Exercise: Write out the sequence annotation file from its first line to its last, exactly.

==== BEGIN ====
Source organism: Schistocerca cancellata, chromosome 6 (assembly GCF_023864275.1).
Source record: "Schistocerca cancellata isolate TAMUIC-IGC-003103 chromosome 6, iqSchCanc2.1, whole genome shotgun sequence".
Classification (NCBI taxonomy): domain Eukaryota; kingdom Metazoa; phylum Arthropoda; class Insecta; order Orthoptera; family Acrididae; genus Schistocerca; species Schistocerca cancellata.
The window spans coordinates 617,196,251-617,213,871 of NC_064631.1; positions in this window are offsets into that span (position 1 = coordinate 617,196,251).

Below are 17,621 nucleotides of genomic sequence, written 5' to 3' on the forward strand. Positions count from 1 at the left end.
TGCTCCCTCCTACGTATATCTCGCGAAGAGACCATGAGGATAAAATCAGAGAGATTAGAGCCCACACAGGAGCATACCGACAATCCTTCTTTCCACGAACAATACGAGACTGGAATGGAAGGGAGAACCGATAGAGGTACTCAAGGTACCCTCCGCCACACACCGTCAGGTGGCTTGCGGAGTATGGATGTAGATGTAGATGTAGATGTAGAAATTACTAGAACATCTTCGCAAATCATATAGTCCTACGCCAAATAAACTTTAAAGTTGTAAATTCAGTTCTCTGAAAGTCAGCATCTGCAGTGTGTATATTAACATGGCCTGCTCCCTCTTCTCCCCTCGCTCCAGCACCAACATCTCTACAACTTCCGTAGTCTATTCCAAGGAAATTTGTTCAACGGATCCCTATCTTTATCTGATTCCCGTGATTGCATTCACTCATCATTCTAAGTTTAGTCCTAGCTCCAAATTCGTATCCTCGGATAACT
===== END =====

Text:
Source organism: Schistocerca cancellata, chromosome 6 (assembly GCF_023864275.1).
Source record: "Schistocerca cancellata isolate TAMUIC-IGC-003103 chromosome 6, iqSchCanc2.1, whole genome shotgun sequence".
Classification (NCBI taxonomy): domain Eukaryota; kingdom Metazoa; phylum Arthropoda; class Insecta; order Orthoptera; family Acrididae; genus Schistocerca; species Schistocerca cancellata.
The window spans coordinates 617,196,251-617,213,871 of NC_064631.1; positions in this window are offsets into that span (position 1 = coordinate 617,196,251).

Below are 17,621 nucleotides of genomic sequence, written 5' to 3' on the forward strand. Positions count from 1 at the left end.
TGCTCCCTCCTACGTATATCTCGCGAAGAGACCATGAGGATAAAATCAGAGAGATTAGAGCCCACACAGGAGCATACCGACAATCCTTCTTTCCACGAACAATACGAGACTGGAATGGAAGGGAGAACCGATAGAGGTACTCAAGGTACCCTCCGCCACACACCGTCAGGTGGCTTGCGGAGTATGGATGTAGATGTAGATGTAGATGTAGAAATTACTAGAACATCTTCGCAAATCATATAGTCCTACGCCAAATAAACTTTAAAGTTGTAAATTCAGTTCTCTGAAAGTCAGCATCTGCAGTGTGTATATTAACATGGCCTGCTCCCTCTTCTCCCCTCGCTCCAGCACCAACATCTCTACAACTTCCGTAGTCTATTCCAAGGAAATTTGTTCAACGGATCCCTATCTTTATCTGATTCCCGTGATTGCATTCACTCATCATTCTAAGTTTAGTCCTAGCTCCAAATTCGTATCCTCGGATAACT